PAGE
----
Oscar 2009: Thalberg, Honorary Oscars to Bacall, Calley, Corman and Gordon Willis

Sep 11, 2009–John Calley, veteran studio executive and producer, largely in charge of Kubrick’s films, among many others, will receive the Academy of Motion Picture Arts and Sciences (AMPAS) prestigious Thalberg Award.
 
Actress Lauren Bacall, producer-director Roger Corman and cinematographer Gordon Willis have also been selected for honorary Oscars.
 
"These four individuals have each, in their own unique way, made lasting impressions on the motion picture industry and audiences worldwide," said newly elected AMPAS president Tom Sherak.
The awards will be presented at a ceremony on November 14, 2009 at the Academy's inaugural Governors Awards event, to be held in the Grand Ballroom at Hollywood and Highland.
 
John Calley
 
Calley began his career as an exec at Filmways Inc. in 1960. He went on to hold top posts at Warner, United Artists and Sony Pictures Entertainment. As a producer he's shepherded such pics as "The Da Vinci Code," "Angels and Demons," "Postcards from the Edge," "The Remains of the Day" and "Closer."
 
The Irving G. Thalberg Memorial Award is given to producers whose work "reflects a consistently high quality of motion picture production."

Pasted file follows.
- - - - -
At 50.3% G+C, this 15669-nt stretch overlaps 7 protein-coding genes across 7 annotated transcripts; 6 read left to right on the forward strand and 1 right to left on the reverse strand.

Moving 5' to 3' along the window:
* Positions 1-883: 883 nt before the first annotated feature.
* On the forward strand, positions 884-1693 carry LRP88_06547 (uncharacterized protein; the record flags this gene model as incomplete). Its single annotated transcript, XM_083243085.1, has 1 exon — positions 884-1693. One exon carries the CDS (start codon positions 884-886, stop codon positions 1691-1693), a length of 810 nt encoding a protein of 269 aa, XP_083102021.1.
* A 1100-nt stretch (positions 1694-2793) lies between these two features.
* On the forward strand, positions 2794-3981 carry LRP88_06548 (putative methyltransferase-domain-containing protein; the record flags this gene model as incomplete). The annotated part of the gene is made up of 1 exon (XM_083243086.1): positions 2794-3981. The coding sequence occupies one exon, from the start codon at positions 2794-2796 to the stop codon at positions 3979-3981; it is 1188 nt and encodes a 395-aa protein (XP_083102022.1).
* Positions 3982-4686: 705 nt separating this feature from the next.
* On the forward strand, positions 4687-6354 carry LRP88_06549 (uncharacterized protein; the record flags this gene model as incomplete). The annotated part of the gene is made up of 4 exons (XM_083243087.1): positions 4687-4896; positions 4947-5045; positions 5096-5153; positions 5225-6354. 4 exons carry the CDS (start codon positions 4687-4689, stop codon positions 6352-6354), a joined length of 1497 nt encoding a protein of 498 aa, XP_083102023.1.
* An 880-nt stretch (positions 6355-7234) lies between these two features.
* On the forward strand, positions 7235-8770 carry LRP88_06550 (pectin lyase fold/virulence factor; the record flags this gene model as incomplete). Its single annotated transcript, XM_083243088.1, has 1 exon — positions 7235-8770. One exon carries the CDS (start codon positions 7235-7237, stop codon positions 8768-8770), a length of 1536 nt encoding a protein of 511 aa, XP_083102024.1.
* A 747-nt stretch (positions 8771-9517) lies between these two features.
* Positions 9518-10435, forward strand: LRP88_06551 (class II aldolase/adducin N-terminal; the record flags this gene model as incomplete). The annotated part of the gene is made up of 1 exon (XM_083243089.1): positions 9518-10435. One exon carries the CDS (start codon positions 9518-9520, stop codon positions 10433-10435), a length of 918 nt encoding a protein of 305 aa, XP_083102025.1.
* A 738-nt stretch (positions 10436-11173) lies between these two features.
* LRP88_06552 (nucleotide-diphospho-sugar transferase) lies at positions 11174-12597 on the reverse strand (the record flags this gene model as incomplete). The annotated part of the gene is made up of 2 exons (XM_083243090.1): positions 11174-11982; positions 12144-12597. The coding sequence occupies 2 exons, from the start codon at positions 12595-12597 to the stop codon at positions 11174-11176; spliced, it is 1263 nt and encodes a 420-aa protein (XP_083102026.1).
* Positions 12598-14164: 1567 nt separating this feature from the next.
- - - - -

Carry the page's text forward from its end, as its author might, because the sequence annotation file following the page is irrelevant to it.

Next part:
Lauren Bacall began acting in the 1940s and has left a stronger mark on the Broadway theater than Hollywood. She has earned only one Oscar nomination, for supporting actress in Barbra Streisand’s "The Mirror Has Two Faces" (1996).
 
Roger Corman
 
Producer Roger Corman is known for his prolific output of low-budget pics for more than five decades. His productions gave early breaks to such luminaries as Francis Ford Coppola, Martin Scorsese, James Cameron, Ron Howard and Jonathan Demme.
 
Cinematographer Gordon Willis
 
Willis is an ace lenser who has shot numerous landmark films, ranging from Coppola’s "The Godfather" and "The Godfather, Part II" to Alan Pakula’s "All the President's Men" and Woody Allen’s "Annie Hall." He's earned two legit Oscar nomination, for Woody Allen’s 1983's "Zelig" and for Coppola’s 1990's "The Godfather, Part III."